As aluminium prices are moving towards $1,800 a tonne, 30% of the world capacity stands unviable
At over three billion tonnes (bt), India has the world’s fifth largest deposits of bauxite, the mineral which on refining becomes alumina for highly energy intensive smelting into aluminium. As it would happen, as much as 55 per cent of this national resource is found in Orissa. What further distinguishes the eastern state is that bauxite found there has high alumina content of 44 per cent and more with low traces of silica. Physical properties of Orissa bauxite allow its digestion in refineries at low temperature and also restricted use of caustic soda for silica removal. This mineral endowment besides, Orissa for other reasons too is seen as the ideal centre to host integrated operations from mining of bauxite to its refining into alumina and finally its smelting into metal.
Smelters are ideally located at centres where energy – it could be either non-coking coal, gas or hydel resources – is plentifully available and at cheap rates. This is because power and fuel with a share of around 40 per cent of aluminium production cost impact smelter operations the most. No wonder then, following the footsteps of National Aluminium Co, the country’s other two non-ferrous leaders Vedanta and Hindalco rooted for Orissa to give shape to their big aluminium ambition. Hindalco is building a 1.5 million tonne, (mt) standalone refinery in an act of salvaging a virtually moribund project and also a 359,000-tonne smelter as it expands the capacity of an operating smelter to 213,000 tonnes from 155,000 tonnes. But the group that has caused commotion in the world aluminium community for its audacious alumina refinery and smelter capacity building programme in Orissa is Vedanta. The group is also building with much rapidity coal-fired power capacity of 3,600 Mw, both for captive smelter consumption and also as an independent power producer.
In fact, Vedanta’s programme for Orissa by any parameter, including investment, will find a parallel only in the announced 12 mt steel plant that South Korean Posco is struggling to build overcoming bureaucratic hurdles and by now too common protests by locals. But unlike Vedanta, which has put on ground much of its promised investment of over Rs 50,000 crore, Posco’s $12 billion project still remains good on paper. A commitment by the state government to make available 150 mt of bauxite deposits, a portion of which is in Niyamgiri hills enthused Vedanta to make Orissa the epicentre of its work. Without going into the reasons that derailed opening of mines at Niyamjgiri, earmarked to feed the refinery at Lanjigarh, the hijacking of Dongria Kondh community welfare issue by foreign NGOs leaves a few questions unanswered. The two may be totally unconnected, but the fact is if bauxite from Orissa in particular and coal are freely available, then the Indian aluminium industry for its cost efficiency will be the last one standing in a situation of price collapse of the metal.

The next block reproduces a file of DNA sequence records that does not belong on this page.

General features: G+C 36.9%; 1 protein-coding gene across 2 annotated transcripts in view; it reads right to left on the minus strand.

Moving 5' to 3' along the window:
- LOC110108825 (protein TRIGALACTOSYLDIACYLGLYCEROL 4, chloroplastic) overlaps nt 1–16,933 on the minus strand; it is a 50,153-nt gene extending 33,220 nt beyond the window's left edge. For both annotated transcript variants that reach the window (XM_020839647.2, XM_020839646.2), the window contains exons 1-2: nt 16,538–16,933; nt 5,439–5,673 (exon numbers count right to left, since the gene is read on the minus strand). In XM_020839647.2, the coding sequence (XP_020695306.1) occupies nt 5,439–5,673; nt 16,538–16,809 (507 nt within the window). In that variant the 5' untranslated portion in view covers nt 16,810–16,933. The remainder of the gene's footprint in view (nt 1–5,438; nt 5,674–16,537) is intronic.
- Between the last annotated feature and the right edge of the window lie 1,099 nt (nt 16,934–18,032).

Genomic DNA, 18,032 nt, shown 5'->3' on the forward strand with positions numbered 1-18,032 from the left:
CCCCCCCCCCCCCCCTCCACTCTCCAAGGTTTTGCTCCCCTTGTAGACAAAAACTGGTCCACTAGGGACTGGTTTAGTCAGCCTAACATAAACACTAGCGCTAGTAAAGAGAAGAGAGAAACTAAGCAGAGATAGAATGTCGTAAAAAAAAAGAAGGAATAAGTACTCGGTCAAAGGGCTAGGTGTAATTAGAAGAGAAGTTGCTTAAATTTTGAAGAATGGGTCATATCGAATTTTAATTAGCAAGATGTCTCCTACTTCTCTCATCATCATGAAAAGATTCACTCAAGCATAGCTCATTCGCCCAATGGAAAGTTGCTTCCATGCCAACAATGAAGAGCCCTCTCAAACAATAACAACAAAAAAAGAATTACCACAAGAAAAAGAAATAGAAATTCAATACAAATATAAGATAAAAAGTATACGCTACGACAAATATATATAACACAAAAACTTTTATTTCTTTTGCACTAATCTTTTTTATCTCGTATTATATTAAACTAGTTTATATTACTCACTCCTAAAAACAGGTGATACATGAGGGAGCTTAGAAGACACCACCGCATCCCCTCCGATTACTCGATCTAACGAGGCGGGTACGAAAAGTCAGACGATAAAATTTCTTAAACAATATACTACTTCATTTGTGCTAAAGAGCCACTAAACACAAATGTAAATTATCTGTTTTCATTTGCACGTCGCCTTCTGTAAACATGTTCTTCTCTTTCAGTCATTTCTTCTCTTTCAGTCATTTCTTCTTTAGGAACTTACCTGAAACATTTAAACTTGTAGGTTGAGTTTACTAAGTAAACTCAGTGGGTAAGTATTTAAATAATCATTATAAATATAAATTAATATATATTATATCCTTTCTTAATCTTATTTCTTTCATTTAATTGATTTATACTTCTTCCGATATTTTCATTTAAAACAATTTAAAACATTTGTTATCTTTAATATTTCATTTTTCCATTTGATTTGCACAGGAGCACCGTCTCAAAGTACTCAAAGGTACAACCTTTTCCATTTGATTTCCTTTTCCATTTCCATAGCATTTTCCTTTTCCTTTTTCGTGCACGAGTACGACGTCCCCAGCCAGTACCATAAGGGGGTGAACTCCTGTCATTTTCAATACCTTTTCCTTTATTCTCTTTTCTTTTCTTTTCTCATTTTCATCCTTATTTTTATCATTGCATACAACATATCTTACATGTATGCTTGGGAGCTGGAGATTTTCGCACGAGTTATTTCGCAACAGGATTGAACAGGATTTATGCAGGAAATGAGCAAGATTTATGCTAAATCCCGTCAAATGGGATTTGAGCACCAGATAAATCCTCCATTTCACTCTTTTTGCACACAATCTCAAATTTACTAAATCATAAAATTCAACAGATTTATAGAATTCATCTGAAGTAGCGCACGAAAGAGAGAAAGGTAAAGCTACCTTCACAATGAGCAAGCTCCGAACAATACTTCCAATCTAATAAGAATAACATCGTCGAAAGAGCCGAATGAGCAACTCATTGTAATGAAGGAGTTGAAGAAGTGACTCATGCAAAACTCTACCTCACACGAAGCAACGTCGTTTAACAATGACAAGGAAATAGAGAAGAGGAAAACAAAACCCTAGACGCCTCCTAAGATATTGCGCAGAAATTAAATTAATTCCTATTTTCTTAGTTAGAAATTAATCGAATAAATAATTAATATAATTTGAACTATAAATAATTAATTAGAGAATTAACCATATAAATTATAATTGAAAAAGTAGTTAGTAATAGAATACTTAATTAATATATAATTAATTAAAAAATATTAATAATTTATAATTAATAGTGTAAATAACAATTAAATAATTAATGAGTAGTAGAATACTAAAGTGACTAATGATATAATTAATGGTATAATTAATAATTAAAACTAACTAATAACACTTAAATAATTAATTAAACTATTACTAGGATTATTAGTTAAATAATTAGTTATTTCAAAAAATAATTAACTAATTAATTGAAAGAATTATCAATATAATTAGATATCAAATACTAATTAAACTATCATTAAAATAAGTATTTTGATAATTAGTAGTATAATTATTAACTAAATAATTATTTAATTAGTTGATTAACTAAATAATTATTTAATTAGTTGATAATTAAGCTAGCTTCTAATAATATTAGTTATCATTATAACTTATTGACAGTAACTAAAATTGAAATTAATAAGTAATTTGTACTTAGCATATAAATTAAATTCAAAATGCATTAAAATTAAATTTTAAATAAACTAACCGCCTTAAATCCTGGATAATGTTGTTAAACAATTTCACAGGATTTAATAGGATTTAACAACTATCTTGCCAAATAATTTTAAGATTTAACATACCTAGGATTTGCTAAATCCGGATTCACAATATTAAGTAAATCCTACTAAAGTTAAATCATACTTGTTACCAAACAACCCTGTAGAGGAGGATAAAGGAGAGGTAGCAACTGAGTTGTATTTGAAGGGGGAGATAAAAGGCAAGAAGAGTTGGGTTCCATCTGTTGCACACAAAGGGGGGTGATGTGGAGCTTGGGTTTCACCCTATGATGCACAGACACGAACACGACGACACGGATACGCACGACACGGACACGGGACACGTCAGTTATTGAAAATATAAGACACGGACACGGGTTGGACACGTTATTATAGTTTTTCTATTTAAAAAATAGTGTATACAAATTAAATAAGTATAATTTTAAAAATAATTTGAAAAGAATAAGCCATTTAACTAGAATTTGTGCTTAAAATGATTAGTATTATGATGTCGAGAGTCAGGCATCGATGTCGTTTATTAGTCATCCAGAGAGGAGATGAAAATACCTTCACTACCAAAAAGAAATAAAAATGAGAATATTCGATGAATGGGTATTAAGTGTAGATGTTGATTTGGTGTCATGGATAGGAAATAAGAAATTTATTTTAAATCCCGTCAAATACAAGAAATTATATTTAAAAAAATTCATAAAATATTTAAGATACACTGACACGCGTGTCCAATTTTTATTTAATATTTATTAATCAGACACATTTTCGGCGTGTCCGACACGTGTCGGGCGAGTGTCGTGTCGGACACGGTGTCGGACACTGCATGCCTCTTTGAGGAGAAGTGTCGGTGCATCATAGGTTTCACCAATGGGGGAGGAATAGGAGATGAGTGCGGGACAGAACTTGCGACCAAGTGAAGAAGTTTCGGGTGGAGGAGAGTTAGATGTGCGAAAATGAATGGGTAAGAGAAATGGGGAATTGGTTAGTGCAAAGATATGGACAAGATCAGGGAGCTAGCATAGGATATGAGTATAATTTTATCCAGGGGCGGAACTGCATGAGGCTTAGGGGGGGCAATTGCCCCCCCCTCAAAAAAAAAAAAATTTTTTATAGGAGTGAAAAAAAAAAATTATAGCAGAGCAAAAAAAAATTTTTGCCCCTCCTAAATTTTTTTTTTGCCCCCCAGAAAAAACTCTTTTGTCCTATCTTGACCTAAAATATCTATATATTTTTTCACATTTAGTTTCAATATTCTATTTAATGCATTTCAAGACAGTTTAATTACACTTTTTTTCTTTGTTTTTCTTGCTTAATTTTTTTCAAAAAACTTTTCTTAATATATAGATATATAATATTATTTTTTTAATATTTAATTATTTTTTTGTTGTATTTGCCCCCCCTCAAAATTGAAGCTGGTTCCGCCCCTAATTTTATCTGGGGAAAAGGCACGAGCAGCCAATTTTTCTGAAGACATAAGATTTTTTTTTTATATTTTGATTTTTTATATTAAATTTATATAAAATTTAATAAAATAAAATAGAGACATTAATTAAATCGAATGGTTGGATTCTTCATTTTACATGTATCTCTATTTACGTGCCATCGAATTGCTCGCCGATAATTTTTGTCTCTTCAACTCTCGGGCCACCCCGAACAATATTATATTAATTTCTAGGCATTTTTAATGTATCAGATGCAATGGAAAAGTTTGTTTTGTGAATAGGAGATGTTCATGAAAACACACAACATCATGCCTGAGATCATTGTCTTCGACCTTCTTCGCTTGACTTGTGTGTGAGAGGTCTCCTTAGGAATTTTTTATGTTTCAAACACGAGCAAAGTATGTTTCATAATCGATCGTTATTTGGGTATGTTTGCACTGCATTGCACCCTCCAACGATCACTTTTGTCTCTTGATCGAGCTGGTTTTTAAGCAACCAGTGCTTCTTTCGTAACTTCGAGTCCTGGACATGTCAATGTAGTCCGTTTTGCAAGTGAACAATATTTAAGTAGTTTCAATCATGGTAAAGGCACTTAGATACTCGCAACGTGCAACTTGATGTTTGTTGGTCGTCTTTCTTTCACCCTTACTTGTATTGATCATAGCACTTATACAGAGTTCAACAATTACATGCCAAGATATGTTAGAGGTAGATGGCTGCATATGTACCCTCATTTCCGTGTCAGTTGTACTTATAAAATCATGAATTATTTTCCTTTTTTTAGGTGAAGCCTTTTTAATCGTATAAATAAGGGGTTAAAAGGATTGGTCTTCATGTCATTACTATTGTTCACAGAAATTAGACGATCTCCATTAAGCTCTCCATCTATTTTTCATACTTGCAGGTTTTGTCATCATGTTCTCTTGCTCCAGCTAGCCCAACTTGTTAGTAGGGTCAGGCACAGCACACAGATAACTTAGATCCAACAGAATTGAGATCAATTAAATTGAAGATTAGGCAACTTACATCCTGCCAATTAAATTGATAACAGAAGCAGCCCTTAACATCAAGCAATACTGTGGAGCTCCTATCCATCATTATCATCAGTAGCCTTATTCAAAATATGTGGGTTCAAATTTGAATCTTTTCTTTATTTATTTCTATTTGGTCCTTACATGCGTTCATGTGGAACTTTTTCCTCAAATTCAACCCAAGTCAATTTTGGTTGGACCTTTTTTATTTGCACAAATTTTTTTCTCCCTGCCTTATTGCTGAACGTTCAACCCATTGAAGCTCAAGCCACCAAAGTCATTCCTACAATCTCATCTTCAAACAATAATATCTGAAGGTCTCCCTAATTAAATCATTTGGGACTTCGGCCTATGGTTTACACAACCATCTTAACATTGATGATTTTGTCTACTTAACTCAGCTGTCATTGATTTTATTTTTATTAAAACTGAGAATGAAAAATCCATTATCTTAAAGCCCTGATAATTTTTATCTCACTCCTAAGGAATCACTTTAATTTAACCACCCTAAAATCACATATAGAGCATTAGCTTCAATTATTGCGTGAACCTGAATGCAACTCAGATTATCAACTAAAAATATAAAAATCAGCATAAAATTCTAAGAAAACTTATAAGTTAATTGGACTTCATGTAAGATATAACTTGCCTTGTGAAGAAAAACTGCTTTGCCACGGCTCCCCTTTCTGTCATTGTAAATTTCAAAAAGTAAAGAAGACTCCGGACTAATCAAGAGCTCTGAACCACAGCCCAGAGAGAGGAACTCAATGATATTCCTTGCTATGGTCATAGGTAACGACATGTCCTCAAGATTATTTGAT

As aluminium prices are moving towards $1,800 a tonne, nearly 30 per cent of world capacity stands unviable. No wonder some smelters owned by industry leaders are either shut or working at stepped down capacity. You have smelters abroad where production cost could be as high as $2,700 a tonne. So even with a premium of $220-230 a tonne available in spot deals over LME quotations, whichever smelter is making aluminium at over $2,000 a tonne is consigned to red. The Indian aluminium industry, which finds itself in the lowest cost quartile globally, is finding its margins squeezed in a falling market.
“The ideal combination of high quality bauxite and plentiful availability of coal, the state having a share of 25 per cent of national coal deposits leaves most other aluminium production centres in the world well behind Orissa in terms of production costs. Alcan was here for decades before they sold Indal to Hindalco. Pechiney ahead of its merger with Alcan, which subsequently was taken over by Rio Tinto, was keen to be here. Dubai Aluminium was serious about India, perhaps still is. How sad it is that difficulties in bauxite procurement from local sources are encouraging the world’s largest producer of alumina to consider bringing some of its Australian alumina here. I shall want local NGOs to consider if by standing in the way of opening new bauxite mines, are they not to stunt the growth of domestic industry and finally create conditions for imports?,” asks a distraught Orissa government official.
The predicament of Vedanta is understandable. Its one-mt refinery at Lanjigarh and another five-mt capacity in the pipeline are geared to process Orissa grade bauxite. Denied supplies from Orissa, it is scouring around the country for bauxite. Besides logistical challenges and extra costs involved in the exercise, the Vedanta refinery, custom built to process Orissa grade mineral, is compelled to use a cocktail of bauxite procured from many centres. In any case, such supplies are also drying up. No wonder, Vedanta Aluminium Managing Director Sushil Roongta, who has to make sense of an investment of Rs 50,000 crore is sporting furrowed brows. Roongta will not disagree to the proposition that in case responsible mining, including proper rehabilitation of locals, gets repeatedly thwarted then India could face the irony of becoming an aluminium deficit country.
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